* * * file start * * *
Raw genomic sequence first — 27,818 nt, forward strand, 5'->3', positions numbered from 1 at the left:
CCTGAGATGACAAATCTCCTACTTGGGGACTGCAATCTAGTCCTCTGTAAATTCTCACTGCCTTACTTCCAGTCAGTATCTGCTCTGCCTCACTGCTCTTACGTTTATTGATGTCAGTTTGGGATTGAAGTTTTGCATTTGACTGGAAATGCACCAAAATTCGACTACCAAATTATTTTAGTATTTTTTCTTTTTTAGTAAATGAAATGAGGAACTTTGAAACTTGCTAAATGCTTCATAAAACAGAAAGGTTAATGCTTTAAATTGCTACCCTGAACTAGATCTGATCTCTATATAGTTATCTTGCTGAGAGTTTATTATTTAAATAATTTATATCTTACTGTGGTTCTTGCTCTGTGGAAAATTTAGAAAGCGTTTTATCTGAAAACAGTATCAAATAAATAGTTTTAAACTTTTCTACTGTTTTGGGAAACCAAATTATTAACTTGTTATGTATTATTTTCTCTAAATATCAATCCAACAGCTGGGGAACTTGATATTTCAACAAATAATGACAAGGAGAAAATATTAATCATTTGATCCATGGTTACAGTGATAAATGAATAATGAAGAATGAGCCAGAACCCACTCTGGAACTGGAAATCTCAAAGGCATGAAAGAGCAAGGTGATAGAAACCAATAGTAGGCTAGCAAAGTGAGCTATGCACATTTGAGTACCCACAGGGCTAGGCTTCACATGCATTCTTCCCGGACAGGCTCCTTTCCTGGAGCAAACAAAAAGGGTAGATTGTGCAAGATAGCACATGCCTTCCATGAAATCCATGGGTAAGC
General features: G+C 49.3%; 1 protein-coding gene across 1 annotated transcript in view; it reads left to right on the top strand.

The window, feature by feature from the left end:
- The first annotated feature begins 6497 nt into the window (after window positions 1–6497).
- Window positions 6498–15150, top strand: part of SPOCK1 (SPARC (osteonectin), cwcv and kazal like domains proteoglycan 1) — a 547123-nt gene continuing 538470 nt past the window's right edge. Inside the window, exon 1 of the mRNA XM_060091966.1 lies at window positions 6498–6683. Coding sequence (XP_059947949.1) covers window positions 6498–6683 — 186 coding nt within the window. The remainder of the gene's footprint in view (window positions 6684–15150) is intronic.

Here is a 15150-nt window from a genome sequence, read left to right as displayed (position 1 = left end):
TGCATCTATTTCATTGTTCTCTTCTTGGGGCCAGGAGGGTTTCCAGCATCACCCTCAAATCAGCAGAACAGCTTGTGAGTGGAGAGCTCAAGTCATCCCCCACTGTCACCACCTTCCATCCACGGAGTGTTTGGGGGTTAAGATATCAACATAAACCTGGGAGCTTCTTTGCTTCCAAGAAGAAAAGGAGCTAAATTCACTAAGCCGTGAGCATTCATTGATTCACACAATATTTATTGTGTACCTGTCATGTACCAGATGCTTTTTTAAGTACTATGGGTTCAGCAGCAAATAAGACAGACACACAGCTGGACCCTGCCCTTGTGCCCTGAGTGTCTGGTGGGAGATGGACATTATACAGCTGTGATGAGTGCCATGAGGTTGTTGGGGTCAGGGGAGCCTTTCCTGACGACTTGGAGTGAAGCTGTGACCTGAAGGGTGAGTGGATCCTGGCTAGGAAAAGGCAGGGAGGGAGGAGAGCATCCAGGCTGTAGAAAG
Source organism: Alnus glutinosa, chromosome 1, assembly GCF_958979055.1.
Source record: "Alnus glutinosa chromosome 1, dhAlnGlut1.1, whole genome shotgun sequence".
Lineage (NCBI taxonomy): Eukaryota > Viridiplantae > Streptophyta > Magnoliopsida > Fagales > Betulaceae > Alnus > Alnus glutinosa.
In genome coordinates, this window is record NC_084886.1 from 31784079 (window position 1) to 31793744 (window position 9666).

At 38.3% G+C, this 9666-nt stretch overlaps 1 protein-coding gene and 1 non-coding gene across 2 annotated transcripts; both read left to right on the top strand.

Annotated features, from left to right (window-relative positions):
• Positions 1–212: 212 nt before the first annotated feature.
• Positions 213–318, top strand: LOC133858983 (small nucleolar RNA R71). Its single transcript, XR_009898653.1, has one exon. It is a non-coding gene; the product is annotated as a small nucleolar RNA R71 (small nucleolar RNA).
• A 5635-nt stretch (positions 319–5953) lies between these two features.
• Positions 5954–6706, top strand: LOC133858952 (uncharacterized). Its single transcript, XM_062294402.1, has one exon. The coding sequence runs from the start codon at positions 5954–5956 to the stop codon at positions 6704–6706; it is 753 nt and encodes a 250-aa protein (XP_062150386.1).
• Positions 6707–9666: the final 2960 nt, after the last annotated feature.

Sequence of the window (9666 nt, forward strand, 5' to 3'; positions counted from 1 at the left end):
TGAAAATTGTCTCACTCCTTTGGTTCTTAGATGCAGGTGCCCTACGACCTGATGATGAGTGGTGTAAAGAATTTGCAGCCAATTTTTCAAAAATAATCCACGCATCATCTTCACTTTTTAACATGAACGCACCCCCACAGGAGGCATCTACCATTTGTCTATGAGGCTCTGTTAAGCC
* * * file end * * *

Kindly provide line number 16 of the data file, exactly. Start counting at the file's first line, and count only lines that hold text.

• Positions 213–318, top strand: LOC133858983 (small nucleolar RNA R71). Its single transcript, XR_009898653.1, has one exon. It is a non-coding gene; the product is annotated as a small nucleolar RNA R71 (small nucleolar RNA).